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A novel FAD-dependent thymidylate synthase, ThyX, is present in a variety of eubacteria and archaea, including the mycobacteria. A short motif found in all thyX genes, RHRX7-8S, has been identified. The three-dimensional structure of the Mycobacterium tuberculosis ThyX enzyme has been solved. Building upon this information, we used directed mutagenesis to produce 67 mutants of the M. tuberculosis thyX gene. Each enzyme was assayed to determine its ability to complement the defect in thymidine biosynthesis in a ΔthyA strain of Escherichia coli. Enzymes from selected strains were then tested in vitro for their ability to catalyze the oxidation of NADPH and the release of a proton from position 5 of the pyrimidine ring of dUMP. The results defined an extended motif of amino acids essential to enzyme activity in M. tuberculosis (Y44X24H69X25R95HRX7S105XRYX90R199 [with the underlined histidine acting as the catalytic residue and the underlined serine as the nucleophile]) and provided insight into the ThyX reaction mechanism. ThyX is found in a variety of bacterial pathogens but is absent in humans, which depend upon an unrelated thymidylate synthase, ThyA. Therefore, ThyX is a potential target for development of antibacterial drugs.
The capacity to synthesize thymidine has been recognized as an essential function in all free-living organisms for many decades (13, 14, 19). This dependence has led to the development of a large number of inhibitors of thymidine synthesis. For most of this time, research focused on the enzyme that is common in eukaryotes and many eubacteria, the thymidylate synthase enzyme ThyA (EC 18.104.22.168), which reductively methylates dUMP in tandem with dihydrofolate reductase DHFR (EC 22.214.171.124) (3). More recently, a novel FAD-dependent thymidylate synthase, ThyX (EC 126.96.36.199), which transfers the methyl group without oxidation of the tetrahydrofolate carrier, has been identified in a variety of eubacteria and archaea (9, 22, 23). Different from ThyA proteins, ThyX proteins use a redox-activated FAD cofactor to form dTMP (Fig. (Fig.1A),1A), but details of the reaction remain poorly understood. This is exemplified by the fact that four different reaction mechanisms have been proposed (Fig. (Fig.1B).1B). Structural data exist for several ThyX proteins; however, since active site configurations in different structures vary we undertook an exhaustive mutagenesis study to identify amino acid residues indispensable for Mycobacterium tuberculosis ThyX activity.
In most organisms either the ThyA/DHFR couple or ThyX is utilized for thymidine biosynthesis. Like most eukaryotes, humans depend upon ThyA, so there has been special interest in the enzyme of ThyX-dependent pathogens such as Helicobacter pylori, Campylobacter jejuni, Borrelia burgdorferi, and Treponema pallidum (see reference 22 for a review). ThyX in these organisms is an attractive drug target (4, 6, 15, 23). Eubacterial species in the corynebacterium group are unusual because they have retained the genes for both the ThyA/DHFR and the ThyX pathways (22, 23). Within this group the sequences of the thyA genes are very highly conserved, and the thyX genes show almost complete identity (30). According the high-density transposon mutagenesis study of M. tuberculosis H37Rv by Sassetti et al., thyX is an essential gene in M. tuberculosis whereas thyA is not (28).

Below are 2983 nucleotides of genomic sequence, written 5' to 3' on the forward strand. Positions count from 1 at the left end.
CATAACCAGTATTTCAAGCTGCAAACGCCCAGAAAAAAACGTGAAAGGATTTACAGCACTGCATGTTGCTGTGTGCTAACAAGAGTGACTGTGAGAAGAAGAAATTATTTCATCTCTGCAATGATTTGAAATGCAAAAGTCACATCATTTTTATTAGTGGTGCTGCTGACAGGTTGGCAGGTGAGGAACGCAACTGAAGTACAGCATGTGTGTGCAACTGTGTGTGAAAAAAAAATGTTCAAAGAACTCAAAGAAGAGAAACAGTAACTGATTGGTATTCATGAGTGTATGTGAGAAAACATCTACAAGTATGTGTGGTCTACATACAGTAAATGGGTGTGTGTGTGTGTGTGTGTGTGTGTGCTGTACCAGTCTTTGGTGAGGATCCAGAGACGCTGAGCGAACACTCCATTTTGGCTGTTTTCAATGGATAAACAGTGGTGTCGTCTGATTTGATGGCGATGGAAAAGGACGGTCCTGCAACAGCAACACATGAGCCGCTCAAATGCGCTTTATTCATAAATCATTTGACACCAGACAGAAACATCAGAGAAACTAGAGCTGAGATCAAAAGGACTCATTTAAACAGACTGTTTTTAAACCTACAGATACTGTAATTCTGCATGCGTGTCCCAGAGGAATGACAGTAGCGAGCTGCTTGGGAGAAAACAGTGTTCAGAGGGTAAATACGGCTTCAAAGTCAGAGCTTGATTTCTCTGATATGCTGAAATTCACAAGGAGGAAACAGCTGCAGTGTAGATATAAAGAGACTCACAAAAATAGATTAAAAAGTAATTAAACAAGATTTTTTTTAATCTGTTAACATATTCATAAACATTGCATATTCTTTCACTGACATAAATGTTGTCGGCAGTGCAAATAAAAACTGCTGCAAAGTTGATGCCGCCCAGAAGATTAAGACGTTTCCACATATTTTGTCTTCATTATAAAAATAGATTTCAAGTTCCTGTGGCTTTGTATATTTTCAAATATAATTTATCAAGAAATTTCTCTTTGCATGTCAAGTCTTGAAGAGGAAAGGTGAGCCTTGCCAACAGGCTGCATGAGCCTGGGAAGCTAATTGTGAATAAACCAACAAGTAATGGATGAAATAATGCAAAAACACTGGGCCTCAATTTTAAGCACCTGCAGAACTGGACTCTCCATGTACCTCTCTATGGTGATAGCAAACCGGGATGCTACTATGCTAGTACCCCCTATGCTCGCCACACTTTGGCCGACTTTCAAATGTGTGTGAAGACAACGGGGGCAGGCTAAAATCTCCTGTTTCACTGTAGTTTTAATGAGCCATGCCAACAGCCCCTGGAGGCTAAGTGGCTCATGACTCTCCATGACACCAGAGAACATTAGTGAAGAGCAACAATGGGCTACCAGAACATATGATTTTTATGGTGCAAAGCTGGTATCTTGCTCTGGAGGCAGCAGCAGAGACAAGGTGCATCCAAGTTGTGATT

The structures of the ThyX protein from Thermotoga maritima (16), M. tuberculosis (27), and Paramecium bursaria chlorella virus-1 (10) have been solved recently, and the basic structures are very similar. All three enzymes are homotetramers, and they are structurally and evolutionarily unrelated to any of the ThyA enzymes that have been studied (22, 23). The genes that encode the putative ThyX enzyme have been identified in organisms from several hundred species, representing more than 70 genera, and there are some highly conserved amino acids that have been termed the ThyX motif (RHRX7-8S) (17, 18). Moreover, a limited study of essential residues in the M. tuberculosis ThyX enzyme confirmed that they were conserved in the orthologous H. pylori enzyme (17, 27).
Our goal in this study was to use directed mutagenesis of the M. tuberculosis thyX gene to identify a much wider range of amino acid residues essential to ThyX enzymatic function in cells and in two distinct in vitro assays. Essentially, we wanted to supplement the crystallographic studies with in-depth knowledge about the importance of individual amino acid residues. The various crystal structures available for ThyX proteins demonstrate considerable structural plasticity at the active configuration and also provide a static image of the active site during catalysis. However, in vivo catalysis is a dynamic process wherein configurational changes rearrange the active site, allowing different amino acid residues to access the substrates. We wanted to focus on identification of amino acid residues that are crucial to catalysis, which may or may not have been identified in the crystal structure. The strong conservation of the structure and the sequence of the thyX genes between M. tuberculosis and human pathogens that depend only upon ThyX suggest that the key residues identified in this work can be usefully extrapolated to the ThyX enzymes in those pathogenic bacteria as well.